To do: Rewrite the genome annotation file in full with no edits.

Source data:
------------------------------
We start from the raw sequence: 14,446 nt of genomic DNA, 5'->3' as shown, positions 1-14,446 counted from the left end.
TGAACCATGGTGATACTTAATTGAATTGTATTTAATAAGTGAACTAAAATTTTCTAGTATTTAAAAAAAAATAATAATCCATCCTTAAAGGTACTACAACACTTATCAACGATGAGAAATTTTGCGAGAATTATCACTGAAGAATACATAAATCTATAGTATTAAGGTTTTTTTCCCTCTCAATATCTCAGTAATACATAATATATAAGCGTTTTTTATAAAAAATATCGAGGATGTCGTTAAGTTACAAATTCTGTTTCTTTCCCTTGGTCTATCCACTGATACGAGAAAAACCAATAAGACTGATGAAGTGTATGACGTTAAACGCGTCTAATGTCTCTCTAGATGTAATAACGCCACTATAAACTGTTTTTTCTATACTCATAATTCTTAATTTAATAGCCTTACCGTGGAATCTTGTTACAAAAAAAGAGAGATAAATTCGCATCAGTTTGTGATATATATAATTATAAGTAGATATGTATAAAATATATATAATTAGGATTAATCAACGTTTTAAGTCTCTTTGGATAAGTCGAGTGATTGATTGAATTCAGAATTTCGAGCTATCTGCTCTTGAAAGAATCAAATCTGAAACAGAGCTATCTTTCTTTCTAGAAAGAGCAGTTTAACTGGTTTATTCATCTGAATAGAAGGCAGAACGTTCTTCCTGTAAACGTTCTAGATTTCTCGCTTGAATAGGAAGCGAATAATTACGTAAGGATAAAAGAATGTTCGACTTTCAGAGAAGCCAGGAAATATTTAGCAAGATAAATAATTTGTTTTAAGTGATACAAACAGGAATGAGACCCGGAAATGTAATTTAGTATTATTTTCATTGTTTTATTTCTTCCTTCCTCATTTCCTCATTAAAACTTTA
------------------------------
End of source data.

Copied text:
We start from the raw sequence: 14,446 nt of genomic DNA, 5'->3' as shown, positions 1-14,446 counted from the left end.
TGAACCATGGTGATACTTAATTGAATTGTATTTAATAAGTGAACTAAAATTTTCTAGTATTTAAAAAAAAATAATAATCCATCCTTAAAGGTACTACAACACTTATCAACGATGAGAAATTTTGCGAGAATTATCACTGAAGAATACATAAATCTATAGTATTAAGGTTTTTTTCCCTCTCAATATCTCAGTAATACATAATATATAAGCGTTTTTTATAAAAAATATCGAGGATGTCGTTAAGTTACAAATTCTGTTTCTTTCCCTTGGTCTATCCACTGATACGAGAAAAACCAATAAGACTGATGAAGTGTATGACGTTAAACGCGTCTAATGTCTCTCTAGATGTAATAACGCCACTATAAACTGTTTTTTCTATACTCATAATTCTTAATTTAATAGCCTTACCGTGGAATCTTGTTACAAAAAAAGAGAGATAAATTCGCATCAGTTTGTGATATATATAATTATAAGTAGATATGTATAAAATATATATAATTAGGATTAATCAACGTTTTAAGTCTCTTTGGATAAGTCGAGTGATTGATTGAATTCAGAATTTCGAGCTATCTGCTCTTGAAAGAATCAAATCTGAAACAGAGCTATCTTTCTTTCTAGAAAGAGCAGTTTAACTGGTTTATTCATCTGAATAGAAGGCAGAACGTTCTTCCTGTAAACGTTCTAGATTTCTCGCTTGAATAGGAAGCGAATAATTACGTAAGGATAAAAGAATGTTCGACTTTCAGAGAAGCCAGGAAATATTTAGCAAGATAAATAATTTGTTTTAAGTGATACAAACAGGAATGAGACCCGGAAATGTAATTTAGTATTATTTTCATTGTTTTATTTCTTCCTTCCTCATTTCCTCATTAAAACTTTA